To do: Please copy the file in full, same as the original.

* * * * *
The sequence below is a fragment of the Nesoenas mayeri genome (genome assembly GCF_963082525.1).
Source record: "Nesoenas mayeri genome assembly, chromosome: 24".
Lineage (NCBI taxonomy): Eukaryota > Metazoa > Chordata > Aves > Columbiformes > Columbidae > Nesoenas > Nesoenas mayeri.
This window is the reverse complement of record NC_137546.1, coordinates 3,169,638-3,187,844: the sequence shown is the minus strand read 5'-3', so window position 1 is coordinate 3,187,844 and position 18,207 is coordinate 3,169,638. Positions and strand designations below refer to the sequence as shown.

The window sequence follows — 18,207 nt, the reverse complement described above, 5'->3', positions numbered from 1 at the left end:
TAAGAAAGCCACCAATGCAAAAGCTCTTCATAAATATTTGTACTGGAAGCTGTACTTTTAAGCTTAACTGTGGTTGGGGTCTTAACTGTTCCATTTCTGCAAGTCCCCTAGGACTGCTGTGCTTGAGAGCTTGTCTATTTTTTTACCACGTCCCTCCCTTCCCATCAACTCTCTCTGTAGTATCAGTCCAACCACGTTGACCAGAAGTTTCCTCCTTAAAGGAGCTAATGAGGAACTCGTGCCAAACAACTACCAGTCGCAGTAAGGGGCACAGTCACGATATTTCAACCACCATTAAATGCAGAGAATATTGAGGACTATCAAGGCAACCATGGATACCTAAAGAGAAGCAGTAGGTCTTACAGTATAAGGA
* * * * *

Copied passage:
The sequence below is a fragment of the Nesoenas mayeri genome (genome assembly GCF_963082525.1).
Source record: "Nesoenas mayeri genome assembly, chromosome: 24".
Lineage (NCBI taxonomy): Eukaryota > Metazoa > Chordata > Aves > Columbiformes > Columbidae > Nesoenas > Nesoenas mayeri.
This window is the reverse complement of record NC_137546.1, coordinates 3,169,638-3,187,844: the sequence shown is the minus strand read 5'-3', so window position 1 is coordinate 3,187,844 and position 18,207 is coordinate 3,169,638. Positions and strand designations below refer to the sequence as shown.

The window sequence follows — 18,207 nt, the reverse complement described above, 5'->3', positions numbered from 1 at the left end:
TAAGAAAGCCACCAATGCAAAAGCTCTTCATAAATATTTGTACTGGAAGCTGTACTTTTAAGCTTAACTGTGGTTGGGGTCTTAACTGTTCCATTTCTGCAAGTCCCCTAGGACTGCTGTGCTTGAGAGCTTGTCTATTTTTTTACCACGTCCCTCCCTTCCCATCAACTCTCTCTGTAGTATCAGTCCAACCACGTTGACCAGAAGTTTCCTCCTTAAAGGAGCTAATGAGGAACTCGTGCCAAACAACTACCAGTCGCAGTAAGGGGCACAGTCACGATATTTCAACCACCATTAAATGCAGAGAATATTGAGGACTATCAAGGCAACCATGGATACCTAAAGAGAAGCAGTAGGTCTTACAGTATAAGGA